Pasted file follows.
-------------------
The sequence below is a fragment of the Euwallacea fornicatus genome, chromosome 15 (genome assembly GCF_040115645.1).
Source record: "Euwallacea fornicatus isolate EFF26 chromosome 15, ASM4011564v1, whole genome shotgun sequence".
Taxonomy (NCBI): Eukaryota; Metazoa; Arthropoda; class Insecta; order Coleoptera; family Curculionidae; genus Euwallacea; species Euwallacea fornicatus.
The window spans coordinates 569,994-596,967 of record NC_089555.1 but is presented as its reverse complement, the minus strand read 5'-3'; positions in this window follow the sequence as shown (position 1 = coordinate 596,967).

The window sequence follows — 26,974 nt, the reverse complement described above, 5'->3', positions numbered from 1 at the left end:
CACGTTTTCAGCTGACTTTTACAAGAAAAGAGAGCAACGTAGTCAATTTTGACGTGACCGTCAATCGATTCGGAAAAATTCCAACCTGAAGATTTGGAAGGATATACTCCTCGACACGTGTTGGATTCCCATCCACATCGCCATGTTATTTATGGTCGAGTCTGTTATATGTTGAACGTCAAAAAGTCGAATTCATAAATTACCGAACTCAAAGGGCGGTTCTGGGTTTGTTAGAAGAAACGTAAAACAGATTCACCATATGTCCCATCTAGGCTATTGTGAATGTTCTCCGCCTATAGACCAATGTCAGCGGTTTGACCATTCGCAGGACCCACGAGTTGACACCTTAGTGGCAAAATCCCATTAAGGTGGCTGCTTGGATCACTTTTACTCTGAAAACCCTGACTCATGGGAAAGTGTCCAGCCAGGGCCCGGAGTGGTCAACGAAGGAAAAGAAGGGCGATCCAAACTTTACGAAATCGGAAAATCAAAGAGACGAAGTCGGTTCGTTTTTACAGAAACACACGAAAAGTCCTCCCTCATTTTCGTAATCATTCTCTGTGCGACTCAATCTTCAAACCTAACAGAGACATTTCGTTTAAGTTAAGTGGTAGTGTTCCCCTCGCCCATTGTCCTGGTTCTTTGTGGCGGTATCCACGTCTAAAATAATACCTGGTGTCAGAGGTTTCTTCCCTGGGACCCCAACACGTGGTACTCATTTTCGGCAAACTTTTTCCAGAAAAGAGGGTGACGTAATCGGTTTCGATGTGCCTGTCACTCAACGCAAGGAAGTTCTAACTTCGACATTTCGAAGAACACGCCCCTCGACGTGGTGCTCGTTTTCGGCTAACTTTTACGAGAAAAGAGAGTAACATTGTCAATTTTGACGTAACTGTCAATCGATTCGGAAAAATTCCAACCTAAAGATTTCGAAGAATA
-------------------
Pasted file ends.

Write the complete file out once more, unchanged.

The sequence below is a fragment of the Euwallacea fornicatus genome, chromosome 15 (genome assembly GCF_040115645.1).
Source record: "Euwallacea fornicatus isolate EFF26 chromosome 15, ASM4011564v1, whole genome shotgun sequence".
Taxonomy (NCBI): Eukaryota; Metazoa; Arthropoda; class Insecta; order Coleoptera; family Curculionidae; genus Euwallacea; species Euwallacea fornicatus.
The window spans coordinates 569,994-596,967 of record NC_089555.1 but is presented as its reverse complement, the minus strand read 5'-3'; positions in this window follow the sequence as shown (position 1 = coordinate 596,967).

The window sequence follows — 26,974 nt, the reverse complement described above, 5'->3', positions numbered from 1 at the left end:
CACGTTTTCAGCTGACTTTTACAAGAAAAGAGAGCAACGTAGTCAATTTTGACGTGACCGTCAATCGATTCGGAAAAATTCCAACCTGAAGATTTGGAAGGATATACTCCTCGACACGTGTTGGATTCCCATCCACATCGCCATGTTATTTATGGTCGAGTCTGTTATATGTTGAACGTCAAAAAGTCGAATTCATAAATTACCGAACTCAAAGGGCGGTTCTGGGTTTGTTAGAAGAAACGTAAAACAGATTCACCATATGTCCCATCTAGGCTATTGTGAATGTTCTCCGCCTATAGACCAATGTCAGCGGTTTGACCATTCGCAGGACCCACGAGTTGACACCTTAGTGGCAAAATCCCATTAAGGTGGCTGCTTGGATCACTTTTACTCTGAAAACCCTGACTCATGGGAAAGTGTCCAGCCAGGGCCCGGAGTGGTCAACGAAGGAAAAGAAGGGCGATCCAAACTTTACGAAATCGGAAAATCAAAGAGACGAAGTCGGTTCGTTTTTACAGAAACACACGAAAAGTCCTCCCTCATTTTCGTAATCATTCTCTGTGCGACTCAATCTTCAAACCTAACAGAGACATTTCGTTTAAGTTAAGTGGTAGTGTTCCCCTCGCCCATTGTCCTGGTTCTTTGTGGCGGTATCCACGTCTAAAATAATACCTGGTGTCAGAGGTTTCTTCCCTGGGACCCCAACACGTGGTACTCATTTTCGGCAAACTTTTTCCAGAAAAGAGGGTGACGTAATCGGTTTCGATGTGCCTGTCACTCAACGCAAGGAAGTTCTAACTTCGACATTTCGAAGAACACGCCCCTCGACGTGGTGCTCGTTTTCGGCTAACTTTTACGAGAAAAGAGAGTAACATTGTCAATTTTGACGTAACTGTCAATCGATTCGGAAAAATTCCAACCTAAAGATTTCGAAGAATA